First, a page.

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Creme de les Femmes
Amid recent discussions of the Racing Hall of Fame and Zenyatta's place in the racing pantheon, I thought it would be fun to line up the best fillies and mares of the modern era, which for this exercise I defined as beginning in 1971.
The choice of that year was not entirely arbitrary: That was the first year of Eclipse Awards, and 1973 saw the beginning of a formal graded-stakes program, two (albeit imperfect) systems that at least allow us to quantify championships and top-class victories. So Shuvee is the last one in, since 1971 (when she won her second Jockey Club Gold Cup) was her final year on the track, while Ta Wee is not listed only because she ran her last race in 1970.
I limited the field to fillies who have made at least one start in North America, and automatically included all who met the following criteria: Horse of the Year winners; any who have already been inducted into the Hall of Fame; and any who won more than one Eclipse Award. I also included seven who have raced within the last five years and thus are not yet eligible for the Hall but will receive serious consideration, and the handful that I believe deserve induction who are still on the outside amid the ongoing glut of deserving nominees.
The list below is 38 deep, and there were plenty of worthy contenders to round it up to 40 or 50. I don't think I've missed any realistic candidates for anyone's top 10 or 20, though I'm sure you'll tell me if I have.
(And please note these fillies and mares are listed only in reverse chronological order of when they began their careers, not in any order of ranking or preference. Also, HOTY=Horse of the Year; HOF=year inducted into Hall of Fame; CA/KY/NY columns refer to number of career starts made in California, Kentucky and New York.)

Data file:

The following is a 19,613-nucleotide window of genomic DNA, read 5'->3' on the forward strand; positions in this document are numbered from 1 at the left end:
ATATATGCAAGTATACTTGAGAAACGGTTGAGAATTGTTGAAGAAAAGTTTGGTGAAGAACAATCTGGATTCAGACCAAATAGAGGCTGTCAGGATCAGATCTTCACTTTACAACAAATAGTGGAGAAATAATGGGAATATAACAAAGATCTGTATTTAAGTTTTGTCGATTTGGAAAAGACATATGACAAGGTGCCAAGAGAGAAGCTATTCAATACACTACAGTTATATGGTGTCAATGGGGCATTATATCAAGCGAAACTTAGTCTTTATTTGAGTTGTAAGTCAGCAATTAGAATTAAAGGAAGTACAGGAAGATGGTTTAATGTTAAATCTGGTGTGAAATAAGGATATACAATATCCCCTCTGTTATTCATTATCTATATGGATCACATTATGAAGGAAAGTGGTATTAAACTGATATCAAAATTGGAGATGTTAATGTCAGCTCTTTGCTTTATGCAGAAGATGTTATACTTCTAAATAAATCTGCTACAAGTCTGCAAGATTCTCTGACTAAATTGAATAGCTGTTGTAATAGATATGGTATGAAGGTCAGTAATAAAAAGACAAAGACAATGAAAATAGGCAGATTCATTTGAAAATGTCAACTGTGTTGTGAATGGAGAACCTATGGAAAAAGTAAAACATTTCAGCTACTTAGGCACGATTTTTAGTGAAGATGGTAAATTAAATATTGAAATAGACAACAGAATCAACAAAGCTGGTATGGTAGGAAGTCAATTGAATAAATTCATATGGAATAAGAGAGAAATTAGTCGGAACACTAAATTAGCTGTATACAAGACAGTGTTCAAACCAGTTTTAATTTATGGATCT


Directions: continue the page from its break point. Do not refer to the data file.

Honorable mention among the more than 100 female champions of this era who are not listed above include, at the very least, these 10: Estrapade, Hollywood Wildcat, It's In The Air, Landaluce, Pebbles, Royal Heroine, Safely Kept, Turkish Trousers, What a Summer and Xtra Heat.
A few notes and observations:
--Bayakoa's 13 Grade 1 victories include one in Argentina and 12 in North America. Zenyatta (11) and Goldikova (9) have a realistic chance of challenging that mark before their careers are over. Goldikova has six Grade 1 victories vs. males, as opposed to three for Rachel Alexandra and one each for Bayakoa and Zenyatta. All Along won four Grade 1's against males -- all in a six-week span in October-November of 1983.